- Battery Tech Breakthrough Of Fast Charging Energy Dense Lithium Ion Batteries
Battery Tech Breakthrough Of Fast Charging Energy-Dense Lithium-ion Batteries
By Aarti Dhapte, 15 November, 2022
Deputy Prime Minister Chrystia Freeland announced that Canada's government is looking forward to introducing tax incentives for clean energy technologies. This initiative is a part of Canada’s Fall Economic Statement 2022. The government introduced a refundable tax credit equivalent to 30% of the capital investment cost. This includes electricity generation, stationary electricity storage systems, low-carbon heat equipment, industrial zero-emissions vehicles, and related charging or refueling equipment. For hydrogen projects, the investment tax credit will be 40%.
The need for smaller, faster-charging lithium-ion batteries is likely to skyrocket. With the drop in gasoline-powered car engines, the largest automotive market in the US is predicted to retire the internal combustion engine by 2035 effectively. With the growing popularity of battery-powered electric vehicles, particularly automobiles, there aren't enough batteries and crucial materials to match the predicted lithium-ion battery demand.
A study at Penn State University led by Professor Chao-Yang Wang in collaboration with EC Power unveiled fast-charging lithium-ion battery technology in October 2022. The finding is a first-of-its-kind combination of faster charging time, high energy acquisition, and storage for extended travel ranges. It addresses two fundamental shortcomings of battery-powered electric cars (EVs): they are too slow to charge and too bulky to be efficient and inexpensive.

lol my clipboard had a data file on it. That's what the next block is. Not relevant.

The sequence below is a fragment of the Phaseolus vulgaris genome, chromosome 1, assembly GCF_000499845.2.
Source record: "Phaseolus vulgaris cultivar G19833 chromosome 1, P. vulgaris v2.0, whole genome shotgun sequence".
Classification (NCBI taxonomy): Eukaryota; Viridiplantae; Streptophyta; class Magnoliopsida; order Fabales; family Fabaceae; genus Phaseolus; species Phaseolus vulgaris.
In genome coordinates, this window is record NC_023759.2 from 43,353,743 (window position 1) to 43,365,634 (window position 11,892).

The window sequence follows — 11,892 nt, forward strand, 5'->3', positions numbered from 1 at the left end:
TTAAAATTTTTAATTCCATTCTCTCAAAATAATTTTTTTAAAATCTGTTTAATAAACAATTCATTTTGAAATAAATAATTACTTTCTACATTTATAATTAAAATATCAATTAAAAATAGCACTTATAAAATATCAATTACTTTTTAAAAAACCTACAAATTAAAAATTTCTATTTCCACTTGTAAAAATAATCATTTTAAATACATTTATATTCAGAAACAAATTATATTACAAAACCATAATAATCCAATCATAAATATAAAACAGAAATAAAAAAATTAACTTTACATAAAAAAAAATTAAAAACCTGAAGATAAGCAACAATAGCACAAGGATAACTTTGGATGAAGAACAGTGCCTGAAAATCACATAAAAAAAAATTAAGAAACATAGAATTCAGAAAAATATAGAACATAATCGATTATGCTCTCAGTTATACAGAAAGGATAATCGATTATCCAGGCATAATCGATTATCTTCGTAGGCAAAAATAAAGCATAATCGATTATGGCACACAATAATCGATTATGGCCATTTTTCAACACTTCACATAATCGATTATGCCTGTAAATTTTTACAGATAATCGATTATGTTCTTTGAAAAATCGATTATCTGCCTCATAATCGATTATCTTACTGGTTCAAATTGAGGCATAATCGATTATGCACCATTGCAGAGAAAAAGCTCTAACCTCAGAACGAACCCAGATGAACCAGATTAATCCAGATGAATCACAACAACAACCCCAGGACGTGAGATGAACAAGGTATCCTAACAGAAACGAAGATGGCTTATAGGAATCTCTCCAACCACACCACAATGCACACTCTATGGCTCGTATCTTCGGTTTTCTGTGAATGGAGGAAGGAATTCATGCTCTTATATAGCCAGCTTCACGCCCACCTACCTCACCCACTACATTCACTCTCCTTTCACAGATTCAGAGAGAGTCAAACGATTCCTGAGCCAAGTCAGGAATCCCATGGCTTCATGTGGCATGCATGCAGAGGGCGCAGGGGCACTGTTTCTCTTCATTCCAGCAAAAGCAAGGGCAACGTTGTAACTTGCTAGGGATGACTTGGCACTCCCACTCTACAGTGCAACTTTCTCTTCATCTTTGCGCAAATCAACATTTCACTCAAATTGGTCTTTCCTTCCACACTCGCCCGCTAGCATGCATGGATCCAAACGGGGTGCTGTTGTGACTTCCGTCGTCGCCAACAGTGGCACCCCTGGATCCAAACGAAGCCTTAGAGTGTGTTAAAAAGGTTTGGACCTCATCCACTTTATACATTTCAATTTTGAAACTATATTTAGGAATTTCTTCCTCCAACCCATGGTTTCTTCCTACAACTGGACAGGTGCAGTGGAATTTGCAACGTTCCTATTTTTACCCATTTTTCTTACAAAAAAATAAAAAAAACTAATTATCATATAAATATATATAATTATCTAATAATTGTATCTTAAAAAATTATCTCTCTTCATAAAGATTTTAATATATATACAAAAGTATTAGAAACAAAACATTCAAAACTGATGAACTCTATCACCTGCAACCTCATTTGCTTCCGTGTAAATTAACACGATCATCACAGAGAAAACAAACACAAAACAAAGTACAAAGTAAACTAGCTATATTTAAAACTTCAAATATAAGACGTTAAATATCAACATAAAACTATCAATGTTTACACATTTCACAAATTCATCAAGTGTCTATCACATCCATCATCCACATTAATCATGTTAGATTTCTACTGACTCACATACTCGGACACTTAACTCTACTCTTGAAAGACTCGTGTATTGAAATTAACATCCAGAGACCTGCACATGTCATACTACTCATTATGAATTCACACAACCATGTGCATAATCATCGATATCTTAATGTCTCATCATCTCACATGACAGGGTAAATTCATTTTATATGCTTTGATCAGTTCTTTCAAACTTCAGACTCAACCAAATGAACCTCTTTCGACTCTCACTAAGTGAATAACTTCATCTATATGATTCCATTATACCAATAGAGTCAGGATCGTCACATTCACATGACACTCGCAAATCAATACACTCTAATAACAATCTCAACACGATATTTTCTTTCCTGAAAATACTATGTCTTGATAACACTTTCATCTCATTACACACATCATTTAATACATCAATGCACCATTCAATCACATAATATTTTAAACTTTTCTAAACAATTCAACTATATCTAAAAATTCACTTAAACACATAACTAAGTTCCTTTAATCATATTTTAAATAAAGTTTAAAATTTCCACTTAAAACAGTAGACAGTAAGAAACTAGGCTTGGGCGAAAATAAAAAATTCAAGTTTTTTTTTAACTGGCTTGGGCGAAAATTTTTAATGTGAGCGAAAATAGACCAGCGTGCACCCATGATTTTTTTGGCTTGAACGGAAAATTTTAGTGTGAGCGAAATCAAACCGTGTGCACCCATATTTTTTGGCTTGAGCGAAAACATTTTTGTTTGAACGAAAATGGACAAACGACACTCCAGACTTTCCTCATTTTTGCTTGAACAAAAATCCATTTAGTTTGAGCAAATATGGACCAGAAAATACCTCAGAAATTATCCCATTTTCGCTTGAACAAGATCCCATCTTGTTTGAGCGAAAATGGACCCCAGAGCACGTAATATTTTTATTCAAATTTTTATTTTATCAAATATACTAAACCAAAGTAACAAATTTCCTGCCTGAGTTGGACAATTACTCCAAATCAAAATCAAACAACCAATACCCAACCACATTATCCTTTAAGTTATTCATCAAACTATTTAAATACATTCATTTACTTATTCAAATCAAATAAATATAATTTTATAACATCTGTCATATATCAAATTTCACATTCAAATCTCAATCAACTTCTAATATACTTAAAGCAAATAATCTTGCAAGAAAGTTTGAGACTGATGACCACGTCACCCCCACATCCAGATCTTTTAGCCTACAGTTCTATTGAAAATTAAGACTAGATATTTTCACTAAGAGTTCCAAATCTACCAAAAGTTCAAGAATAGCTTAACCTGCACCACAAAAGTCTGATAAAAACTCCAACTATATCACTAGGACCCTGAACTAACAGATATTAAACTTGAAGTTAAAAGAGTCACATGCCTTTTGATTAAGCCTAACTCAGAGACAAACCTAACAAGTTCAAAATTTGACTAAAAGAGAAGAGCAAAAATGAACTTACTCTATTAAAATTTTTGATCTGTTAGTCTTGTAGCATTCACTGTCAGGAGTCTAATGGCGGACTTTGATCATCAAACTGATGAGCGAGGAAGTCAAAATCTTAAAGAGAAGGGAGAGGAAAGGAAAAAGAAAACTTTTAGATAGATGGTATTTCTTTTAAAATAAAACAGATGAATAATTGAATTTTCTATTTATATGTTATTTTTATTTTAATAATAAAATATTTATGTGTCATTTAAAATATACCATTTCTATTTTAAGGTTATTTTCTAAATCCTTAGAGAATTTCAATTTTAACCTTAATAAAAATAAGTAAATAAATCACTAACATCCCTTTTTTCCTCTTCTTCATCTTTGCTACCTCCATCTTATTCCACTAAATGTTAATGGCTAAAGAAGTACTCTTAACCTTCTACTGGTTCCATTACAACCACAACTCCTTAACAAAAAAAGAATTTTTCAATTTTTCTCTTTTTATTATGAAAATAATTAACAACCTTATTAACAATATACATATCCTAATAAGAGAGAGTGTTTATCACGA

Internal thermal modulation, an active technique of temperature management, is used in the technology to demand the most outstanding performance from the battery. Batteries perform best when they are heated but not too hot. Historically, external, cumbersome heating and cooling systems were used to manage battery temperature. However, this module controlled the temperature internally from within the battery. In addition to the anode, electrolyte, and cathode, the researchers created a unique battery construction that includes an ultrathin nickel foil as the fourth component. The nickel foil acts as a stimulus, self-regulating the battery's temperature and reactivity, allowing for 10-minute fast charging on nearly any EV battery.
This rapidly emerging technology is applicable for improving the capacities of energy-dense batteries. It will enable the downsizing of electric car batteries from 150 to 50 kWh without causing drivers to experience range anxiety and improving travel distance significantly. Smaller, faster-charging batteries would dramatically reduce battery costs and utilization of essential raw materials such as cobalt, graphite, and lithium, allowing for the widespread adoption of economical electric vehicles. EC Power, the study's partner, aims to manufacture and commercialize the fast-charging battery for a reasonable and sustainable future of car electrification since rapid charging is required for EVs to enter the mainstream.